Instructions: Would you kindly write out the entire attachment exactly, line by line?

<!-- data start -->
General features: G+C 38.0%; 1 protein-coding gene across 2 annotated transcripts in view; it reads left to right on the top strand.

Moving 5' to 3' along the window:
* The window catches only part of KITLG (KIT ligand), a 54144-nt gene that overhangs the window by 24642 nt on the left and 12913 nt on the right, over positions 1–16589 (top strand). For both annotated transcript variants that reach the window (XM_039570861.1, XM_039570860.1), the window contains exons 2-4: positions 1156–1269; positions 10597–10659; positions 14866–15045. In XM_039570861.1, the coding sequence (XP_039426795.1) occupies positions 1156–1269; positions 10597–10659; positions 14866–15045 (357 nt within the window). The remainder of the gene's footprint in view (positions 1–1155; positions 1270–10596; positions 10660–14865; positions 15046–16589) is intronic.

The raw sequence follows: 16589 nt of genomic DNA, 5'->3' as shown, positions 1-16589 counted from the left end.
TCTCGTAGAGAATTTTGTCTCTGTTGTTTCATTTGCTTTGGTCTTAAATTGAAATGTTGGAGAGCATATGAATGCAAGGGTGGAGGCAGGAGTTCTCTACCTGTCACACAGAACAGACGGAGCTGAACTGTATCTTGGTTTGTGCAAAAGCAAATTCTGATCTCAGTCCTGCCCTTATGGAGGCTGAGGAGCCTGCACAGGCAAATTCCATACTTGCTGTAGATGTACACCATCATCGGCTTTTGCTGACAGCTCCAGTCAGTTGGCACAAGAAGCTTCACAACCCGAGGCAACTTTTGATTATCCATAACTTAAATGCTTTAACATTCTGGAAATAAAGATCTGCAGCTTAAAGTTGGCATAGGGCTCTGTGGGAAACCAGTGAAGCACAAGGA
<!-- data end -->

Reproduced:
General features: G+C 38.0%; 1 protein-coding gene across 2 annotated transcripts in view; it reads left to right on the top strand.

Moving 5' to 3' along the window:
* The window catches only part of KITLG (KIT ligand), a 54144-nt gene that overhangs the window by 24642 nt on the left and 12913 nt on the right, over positions 1–16589 (top strand). For both annotated transcript variants that reach the window (XM_039570861.1, XM_039570860.1), the window contains exons 2-4: positions 1156–1269; positions 10597–10659; positions 14866–15045. In XM_039570861.1, the coding sequence (XP_039426795.1) occupies positions 1156–1269; positions 10597–10659; positions 14866–15045 (357 nt within the window). The remainder of the gene's footprint in view (positions 1–1155; positions 1270–10596; positions 10660–14865; positions 15046–16589) is intronic.

The raw sequence follows: 16589 nt of genomic DNA, 5'->3' as shown, positions 1-16589 counted from the left end.
TCTCGTAGAGAATTTTGTCTCTGTTGTTTCATTTGCTTTGGTCTTAAATTGAAATGTTGGAGAGCATATGAATGCAAGGGTGGAGGCAGGAGTTCTCTACCTGTCACACAGAACAGACGGAGCTGAACTGTATCTTGGTTTGTGCAAAAGCAAATTCTGATCTCAGTCCTGCCCTTATGGAGGCTGAGGAGCCTGCACAGGCAAATTCCATACTTGCTGTAGATGTACACCATCATCGGCTTTTGCTGACAGCTCCAGTCAGTTGGCACAAGAAGCTTCACAACCCGAGGCAACTTTTGATTATCCATAACTTAAATGCTTTAACATTCTGGAAATAAAGATCTGCAGCTTAAAGTTGGCATAGGGCTCTGTGGGAAACCAGTGAAGCACAAGGA